Historically, schisms in the Catholic Church have been understood as destructive. Acknowledging the negative influence of schisms, the authors of The Silent Schism propose that the current gulf between the institutional church and the People of God is necessary for transformation of the Church. As a prelude to their thesis, DeThomasis and Nienhaus chart the current effect of this silent schism in the Church on every continent.
DeThomasis and Nienhaus use past schisms within the Church as well as The Message of Jesus to address the clashing and complex ideologies within the Roman Catholic Church today. From a spiritual perspective, the authors call attention to the disunity in a Body that aspires to be One. Considering this disunity through the lens of the new church of Vatican Council II, the authors propose that the current schism can be valuable if used as a vehicle to mute and subdue the imposed insistence and rigidness of ideological canons. How can we do that? The People of God are urged to be one, to put aside ideological differences, and to turn toward love. The schism, then, is “silent” because the People of God are voiceless. This same thesis is foundational to the mission of Voice of the Faithful: spurred by the inspiration of the Holy Spirit to challenge unjust authority structures in the Church.
DeThomasis and Nienhaus acknowledge the unstoppable force of transformation. When ideas that spark the imagination of the People of God is silenced by the resistance of an entrenched hierarchy that claims to be beyond human accountability, a gap or “schism” is created. People must be permitted to think clearly and challenge all improper exercise of church authority.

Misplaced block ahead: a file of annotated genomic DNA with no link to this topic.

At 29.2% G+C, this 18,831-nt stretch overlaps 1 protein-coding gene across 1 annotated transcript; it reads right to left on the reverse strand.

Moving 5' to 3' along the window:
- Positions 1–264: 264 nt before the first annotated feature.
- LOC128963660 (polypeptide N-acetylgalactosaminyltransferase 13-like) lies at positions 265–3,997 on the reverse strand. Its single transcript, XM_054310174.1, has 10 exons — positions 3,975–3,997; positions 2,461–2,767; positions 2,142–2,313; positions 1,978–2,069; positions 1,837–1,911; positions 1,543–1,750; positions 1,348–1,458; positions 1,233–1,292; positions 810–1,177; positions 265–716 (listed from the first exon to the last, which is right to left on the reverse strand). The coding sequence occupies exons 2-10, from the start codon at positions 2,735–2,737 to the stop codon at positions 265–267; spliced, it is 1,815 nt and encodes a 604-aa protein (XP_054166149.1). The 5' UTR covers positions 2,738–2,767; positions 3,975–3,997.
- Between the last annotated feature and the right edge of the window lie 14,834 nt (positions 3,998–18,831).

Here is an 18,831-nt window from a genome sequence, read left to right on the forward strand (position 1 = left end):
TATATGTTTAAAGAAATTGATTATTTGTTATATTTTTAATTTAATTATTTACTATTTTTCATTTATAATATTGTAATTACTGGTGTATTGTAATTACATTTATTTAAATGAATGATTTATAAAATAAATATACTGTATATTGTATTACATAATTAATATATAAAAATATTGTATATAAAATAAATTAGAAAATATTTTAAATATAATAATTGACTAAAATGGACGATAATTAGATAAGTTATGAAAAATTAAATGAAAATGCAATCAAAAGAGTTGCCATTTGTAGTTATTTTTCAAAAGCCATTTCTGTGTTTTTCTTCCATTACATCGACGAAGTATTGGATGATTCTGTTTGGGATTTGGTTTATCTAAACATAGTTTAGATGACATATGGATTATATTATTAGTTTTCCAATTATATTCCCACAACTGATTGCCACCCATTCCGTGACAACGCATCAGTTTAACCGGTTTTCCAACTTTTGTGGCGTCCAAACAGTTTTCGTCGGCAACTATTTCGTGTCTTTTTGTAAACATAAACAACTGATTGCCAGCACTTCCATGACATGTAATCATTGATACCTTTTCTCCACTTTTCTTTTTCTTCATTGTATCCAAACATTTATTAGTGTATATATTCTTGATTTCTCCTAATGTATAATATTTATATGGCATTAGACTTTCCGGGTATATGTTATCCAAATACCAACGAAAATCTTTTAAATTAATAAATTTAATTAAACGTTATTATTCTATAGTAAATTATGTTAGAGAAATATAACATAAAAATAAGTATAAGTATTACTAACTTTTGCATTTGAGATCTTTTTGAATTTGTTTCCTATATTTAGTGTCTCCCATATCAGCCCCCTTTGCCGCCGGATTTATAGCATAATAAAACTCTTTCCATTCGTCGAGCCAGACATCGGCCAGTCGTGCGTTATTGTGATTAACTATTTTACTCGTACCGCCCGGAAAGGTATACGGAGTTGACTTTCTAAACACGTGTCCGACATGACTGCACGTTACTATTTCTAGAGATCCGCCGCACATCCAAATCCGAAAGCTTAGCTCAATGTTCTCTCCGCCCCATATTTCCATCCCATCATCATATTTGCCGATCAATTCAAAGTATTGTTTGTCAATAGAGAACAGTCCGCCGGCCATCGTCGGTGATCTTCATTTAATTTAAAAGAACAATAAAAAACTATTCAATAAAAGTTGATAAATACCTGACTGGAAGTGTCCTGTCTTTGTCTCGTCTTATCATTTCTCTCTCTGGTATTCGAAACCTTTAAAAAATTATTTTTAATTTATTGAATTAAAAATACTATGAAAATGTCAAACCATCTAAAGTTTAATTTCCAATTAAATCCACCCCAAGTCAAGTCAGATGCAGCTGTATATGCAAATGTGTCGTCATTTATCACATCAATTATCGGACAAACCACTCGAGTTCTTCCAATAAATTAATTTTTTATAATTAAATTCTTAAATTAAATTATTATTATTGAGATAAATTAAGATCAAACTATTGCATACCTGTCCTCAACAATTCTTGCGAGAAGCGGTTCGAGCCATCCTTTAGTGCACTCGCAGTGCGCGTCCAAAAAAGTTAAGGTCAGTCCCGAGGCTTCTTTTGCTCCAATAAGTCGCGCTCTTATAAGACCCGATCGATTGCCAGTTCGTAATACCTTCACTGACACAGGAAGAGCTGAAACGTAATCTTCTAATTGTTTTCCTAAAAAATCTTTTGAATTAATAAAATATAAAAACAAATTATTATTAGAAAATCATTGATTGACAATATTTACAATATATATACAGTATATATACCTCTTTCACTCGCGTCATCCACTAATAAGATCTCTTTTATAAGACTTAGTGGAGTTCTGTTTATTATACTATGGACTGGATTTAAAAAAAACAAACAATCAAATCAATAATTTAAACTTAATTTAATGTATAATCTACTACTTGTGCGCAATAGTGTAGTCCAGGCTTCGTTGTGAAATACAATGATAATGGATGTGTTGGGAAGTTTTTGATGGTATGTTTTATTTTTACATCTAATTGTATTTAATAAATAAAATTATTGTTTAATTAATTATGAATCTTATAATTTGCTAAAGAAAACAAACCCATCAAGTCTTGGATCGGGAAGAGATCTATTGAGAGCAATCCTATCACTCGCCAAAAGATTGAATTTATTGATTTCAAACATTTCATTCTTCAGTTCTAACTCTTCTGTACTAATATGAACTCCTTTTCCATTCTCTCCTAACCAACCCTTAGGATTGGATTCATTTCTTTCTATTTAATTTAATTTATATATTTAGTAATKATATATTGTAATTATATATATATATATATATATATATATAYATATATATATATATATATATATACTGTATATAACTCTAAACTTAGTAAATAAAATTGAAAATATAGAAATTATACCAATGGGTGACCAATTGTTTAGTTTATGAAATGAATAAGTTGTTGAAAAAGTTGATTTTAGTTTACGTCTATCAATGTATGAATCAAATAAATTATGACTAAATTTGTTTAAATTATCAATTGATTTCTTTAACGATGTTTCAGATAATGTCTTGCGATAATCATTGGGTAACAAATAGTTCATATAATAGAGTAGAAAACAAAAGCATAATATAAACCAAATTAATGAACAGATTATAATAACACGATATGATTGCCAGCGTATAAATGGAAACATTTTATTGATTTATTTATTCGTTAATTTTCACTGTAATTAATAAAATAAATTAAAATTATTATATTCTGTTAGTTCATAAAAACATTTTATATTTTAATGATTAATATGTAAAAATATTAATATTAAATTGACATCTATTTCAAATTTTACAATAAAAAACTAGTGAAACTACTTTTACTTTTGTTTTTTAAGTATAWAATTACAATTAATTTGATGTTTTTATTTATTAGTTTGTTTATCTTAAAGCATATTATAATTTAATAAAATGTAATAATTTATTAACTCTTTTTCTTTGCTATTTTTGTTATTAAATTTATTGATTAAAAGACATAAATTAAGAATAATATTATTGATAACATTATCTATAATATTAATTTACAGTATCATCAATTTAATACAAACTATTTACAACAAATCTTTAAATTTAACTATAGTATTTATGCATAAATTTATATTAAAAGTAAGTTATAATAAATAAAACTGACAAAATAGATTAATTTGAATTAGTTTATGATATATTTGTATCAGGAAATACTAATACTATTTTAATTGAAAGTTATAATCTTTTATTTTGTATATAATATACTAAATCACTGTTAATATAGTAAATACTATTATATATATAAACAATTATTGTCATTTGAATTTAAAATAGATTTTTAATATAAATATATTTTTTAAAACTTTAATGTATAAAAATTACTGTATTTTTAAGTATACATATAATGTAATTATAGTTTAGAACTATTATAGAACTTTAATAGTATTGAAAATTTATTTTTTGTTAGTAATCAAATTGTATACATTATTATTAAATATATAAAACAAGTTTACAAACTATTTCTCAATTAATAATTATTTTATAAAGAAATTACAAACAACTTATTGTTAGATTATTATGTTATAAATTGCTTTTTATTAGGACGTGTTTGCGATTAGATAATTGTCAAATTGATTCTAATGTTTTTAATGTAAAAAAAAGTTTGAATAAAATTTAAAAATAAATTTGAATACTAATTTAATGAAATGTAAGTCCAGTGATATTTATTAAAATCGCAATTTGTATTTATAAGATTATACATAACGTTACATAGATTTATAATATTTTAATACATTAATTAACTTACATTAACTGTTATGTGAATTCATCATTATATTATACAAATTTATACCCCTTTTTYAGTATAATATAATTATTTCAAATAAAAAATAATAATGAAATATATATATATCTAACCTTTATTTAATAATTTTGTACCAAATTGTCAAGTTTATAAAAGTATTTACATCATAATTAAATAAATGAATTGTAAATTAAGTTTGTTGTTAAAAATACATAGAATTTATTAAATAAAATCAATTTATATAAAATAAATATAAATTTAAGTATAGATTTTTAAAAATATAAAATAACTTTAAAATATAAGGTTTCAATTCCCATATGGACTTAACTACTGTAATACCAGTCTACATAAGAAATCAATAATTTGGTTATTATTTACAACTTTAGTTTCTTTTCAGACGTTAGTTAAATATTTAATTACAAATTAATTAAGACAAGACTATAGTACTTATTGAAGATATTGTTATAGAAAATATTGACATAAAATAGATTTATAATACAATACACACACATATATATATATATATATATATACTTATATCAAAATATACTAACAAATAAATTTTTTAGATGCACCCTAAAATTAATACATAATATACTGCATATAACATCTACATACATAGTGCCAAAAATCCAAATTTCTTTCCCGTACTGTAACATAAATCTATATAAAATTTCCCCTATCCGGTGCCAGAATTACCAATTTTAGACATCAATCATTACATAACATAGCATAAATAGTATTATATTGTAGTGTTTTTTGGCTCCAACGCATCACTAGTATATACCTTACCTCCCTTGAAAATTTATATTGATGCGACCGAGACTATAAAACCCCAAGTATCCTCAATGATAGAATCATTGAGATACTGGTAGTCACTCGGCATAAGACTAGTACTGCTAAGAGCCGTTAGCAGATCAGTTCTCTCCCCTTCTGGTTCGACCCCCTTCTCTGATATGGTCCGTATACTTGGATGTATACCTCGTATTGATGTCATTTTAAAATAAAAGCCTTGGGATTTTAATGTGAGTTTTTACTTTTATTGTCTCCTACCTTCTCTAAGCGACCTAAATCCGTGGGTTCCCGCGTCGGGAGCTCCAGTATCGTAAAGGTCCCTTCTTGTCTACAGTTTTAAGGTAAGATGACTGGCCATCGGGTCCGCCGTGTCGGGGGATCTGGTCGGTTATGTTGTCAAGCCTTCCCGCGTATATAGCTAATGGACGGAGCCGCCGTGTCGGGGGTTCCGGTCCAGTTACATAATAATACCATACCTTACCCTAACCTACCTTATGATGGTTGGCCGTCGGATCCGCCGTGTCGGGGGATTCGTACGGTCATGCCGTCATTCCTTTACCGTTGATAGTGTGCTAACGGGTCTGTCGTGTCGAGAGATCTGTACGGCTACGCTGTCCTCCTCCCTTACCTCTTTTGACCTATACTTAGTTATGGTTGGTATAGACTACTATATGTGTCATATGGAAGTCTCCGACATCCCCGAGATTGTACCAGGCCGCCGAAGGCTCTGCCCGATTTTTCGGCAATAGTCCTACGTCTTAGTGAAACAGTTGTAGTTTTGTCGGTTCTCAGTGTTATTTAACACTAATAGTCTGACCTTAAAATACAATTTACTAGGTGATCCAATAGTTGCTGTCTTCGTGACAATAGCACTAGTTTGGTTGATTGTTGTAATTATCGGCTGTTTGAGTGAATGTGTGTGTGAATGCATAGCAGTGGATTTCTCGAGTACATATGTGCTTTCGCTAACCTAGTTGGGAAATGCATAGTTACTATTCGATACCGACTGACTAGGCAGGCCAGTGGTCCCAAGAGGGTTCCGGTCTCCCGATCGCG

The schism is silent because the hierarchy does not engage in dialogue with the People of God. Furthermore, The Silent Schism goes beyond acknowledging the destructive forces of schism and silence and proposes action.
Urging a halt to the repressive and damaging silences that pull the institutional church further from the People of God, the authors call us to listen and learn from the “distressful, cowardly, shameful, disgraceful and destructive silence” imposed upon us: they call this destructive silence of the hierarchy a void, an opening that can binds us together. The authors call us to “take the Catholic Church on its true mission” of Jesus.
DeThomasis and Nienhaus call for a halt to divisive thinking, indignation and judgment, and call all to embrace our baptismal Christianity and exercise mercy, compassion, and acceptance of those whose thinking differs from our own and to engage them in dialogue. We are reminded that “no human owns the truth: God’s love is too grand to be contained in the minds of a few.” Simply put, we are all equally loved by God our Creator.
Importantly, their thesis informs the Restorative Justice and Structural Change efforts of VOTF.
Each topic of this slim 120-page work begins with a quote from popes, saints, theologians, spiritual writers, or secular authors that succinctly captures the essence of the chapter. Each chapter could be used as a personal exercise of spiritual development. And these topics are worthy of further development within a larger faith community.
Each topic concludes with a brief take-away fit for reflection; every chapter-focus provides a starting platform for individual meditation as well as group discussion. The Silent Schism: Healing the Serious Split in the Catholic Church offers food for spiritual nourishment as well as an ideal vehicle to engage others in dialogue using the grammar of simplicity proposed by Pope Francis.
Please send them to Siobhan Carroll, Vineyard Editor, atVineyard@votf.org. Unless otherwise indicated, I will assume comments can be published as Letters to the Editor.